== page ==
It also regularly makes its way into wedding bouquets, including royal ones, mostly because it’s said to bring luck in love. It was chosen by Kate Middleton for her marriage to Prince William, and also featured in the bouquets of Queen Victoria, Princess Astrid of Sweden and Grace Kelly.
Other claims to fame include that it’s the birth flower for the month of May, that it’s been the national flower of Finland since 1967, and that it’s the flower emblem of Yugoslavia. Le Fête du Muguet (Lily of the Valley Day) is also celebrated in France on 1st May every year, during which bunches of the blooms are sold in the streets.
Feeding, Care & Growing Tips
Lily of the valley thrives best in areas with temperate climates and cool winters. Being a perennial plant, it’s hardy and adaptable, which makes it easy to care for, and given that the UK is one its native habitats, it’s well-suited to life outside in your garden.
To help it grow even more successfully, try to choose a shady spot to plant it, such as by a fence or under some trees, to replicate its natural environment. Ideally, it should get a few hours of natural light in the early morning, before spending the rest of the day in the shade. If you plant it in a place with too much sun, it probably won’t flower.
During summer, when the temperature gets too hot for it, your Lily of the valley will start to wilt and the leaves will go crispy. This is a normal part of your plant’s lifecycle – when this happens, prune the crispy leaves, leaving the healthy green ones.
Make sure your Lily of the valley has enough space to grow – as much as you want it to. As mentioned above, healthy Lily of the valley can spread very quickly, and you will need to set boundaries if you want to restrict its growing area. You can do this with garden edging, available from garden centres.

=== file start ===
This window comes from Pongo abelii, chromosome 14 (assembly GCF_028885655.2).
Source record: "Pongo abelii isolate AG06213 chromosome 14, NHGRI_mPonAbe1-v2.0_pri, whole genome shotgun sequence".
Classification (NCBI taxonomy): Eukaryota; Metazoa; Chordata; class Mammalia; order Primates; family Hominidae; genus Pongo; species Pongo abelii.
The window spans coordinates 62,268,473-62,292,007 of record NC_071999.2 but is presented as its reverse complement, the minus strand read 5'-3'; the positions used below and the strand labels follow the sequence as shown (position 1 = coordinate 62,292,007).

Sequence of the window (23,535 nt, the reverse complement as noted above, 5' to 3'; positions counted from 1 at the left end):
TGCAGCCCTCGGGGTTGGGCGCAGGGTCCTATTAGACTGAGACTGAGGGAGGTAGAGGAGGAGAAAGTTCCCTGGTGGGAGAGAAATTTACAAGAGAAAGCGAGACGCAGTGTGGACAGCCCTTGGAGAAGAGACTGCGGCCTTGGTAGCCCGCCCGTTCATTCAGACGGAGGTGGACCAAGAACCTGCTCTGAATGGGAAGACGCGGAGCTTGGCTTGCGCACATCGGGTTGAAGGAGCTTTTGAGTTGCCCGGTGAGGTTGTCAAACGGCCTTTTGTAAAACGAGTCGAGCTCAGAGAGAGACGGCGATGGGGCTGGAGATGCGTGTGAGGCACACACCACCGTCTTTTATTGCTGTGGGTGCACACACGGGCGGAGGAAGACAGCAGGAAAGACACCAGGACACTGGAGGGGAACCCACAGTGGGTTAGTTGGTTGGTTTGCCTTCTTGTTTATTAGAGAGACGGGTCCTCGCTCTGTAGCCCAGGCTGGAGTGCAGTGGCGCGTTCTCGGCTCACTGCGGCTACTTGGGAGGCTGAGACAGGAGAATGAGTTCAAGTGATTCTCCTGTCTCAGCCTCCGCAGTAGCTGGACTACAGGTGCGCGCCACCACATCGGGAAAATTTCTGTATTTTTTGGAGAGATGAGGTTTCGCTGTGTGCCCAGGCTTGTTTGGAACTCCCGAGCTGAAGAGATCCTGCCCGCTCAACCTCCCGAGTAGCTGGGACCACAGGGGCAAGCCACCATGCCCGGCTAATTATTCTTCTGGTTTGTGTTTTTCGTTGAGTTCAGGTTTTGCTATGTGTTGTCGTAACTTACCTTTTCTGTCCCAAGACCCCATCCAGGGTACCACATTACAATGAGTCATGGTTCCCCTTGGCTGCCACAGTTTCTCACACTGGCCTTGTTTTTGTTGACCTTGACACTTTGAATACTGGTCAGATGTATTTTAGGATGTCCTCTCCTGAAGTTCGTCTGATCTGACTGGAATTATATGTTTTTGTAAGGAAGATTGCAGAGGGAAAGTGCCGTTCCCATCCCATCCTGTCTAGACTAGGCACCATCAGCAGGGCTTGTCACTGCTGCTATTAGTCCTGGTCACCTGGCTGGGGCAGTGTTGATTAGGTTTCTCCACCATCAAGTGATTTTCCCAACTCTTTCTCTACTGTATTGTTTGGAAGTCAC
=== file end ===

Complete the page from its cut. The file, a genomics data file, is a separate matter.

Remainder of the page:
Lily of the valley’s preferred soil is slightly alkaline (according to the Royal Horticultural Society). This should be kept moist and have good drainage in place – i.e. not at the bottom of a slope.
You will probably need to water the soil well during sunny periods and summer. In terms of feeding, it doesn’t require much – aim to add a 2-inch layer of organic compost annually.
If you prefer, you can also grow Lily of the valley in a large container or shallow pot, filled with a good quality potting mix and organic fertilizer, and placed on feet to ensure sufficient drainage. Growing it in this way will allow you to easily control the spread of the plant, as well as the amount of water in the soil. You should still place the pot outside, to allow the plant to benefit from the cool air and seasonal changes of its natural habitat.
Pests & Threats
Due to its toxicity, Lily of the valley resists most pests, but there are some species which are able (and very willing) to eat the plant, including slugs, leaf beetles and some moth and butterfly larvae. Keep an eye out for bugs such as these munching on your plant.
Lily of the valley can be vulnerable to fungus, due to its preference for moist environments. Look out for yellowing on the leaves, brown spots and discoloured veins. To try to prevent this, make sure that when you water the soil, you don’t get any additional water on the leaves, and keep a decent fungicide handy, just in case.
The real worry with Lily of the valley is southern blight, which is characterised by yellow balls at the bottom of the plant. If your plant contracts this infection, there’s not much you can do, and you should isolate and remove the plant to prevent it spreading to its neighbours.
Habitat & Growing Conditions
Lily of the valley is native to the Northern Hemisphere, in particular, Europe and Asia. It favours a cooler, temperate climate, and environments such as forests and woodland, where the close-knit trees provide it with plenty of shade, whilst still allowing a little sunlight through.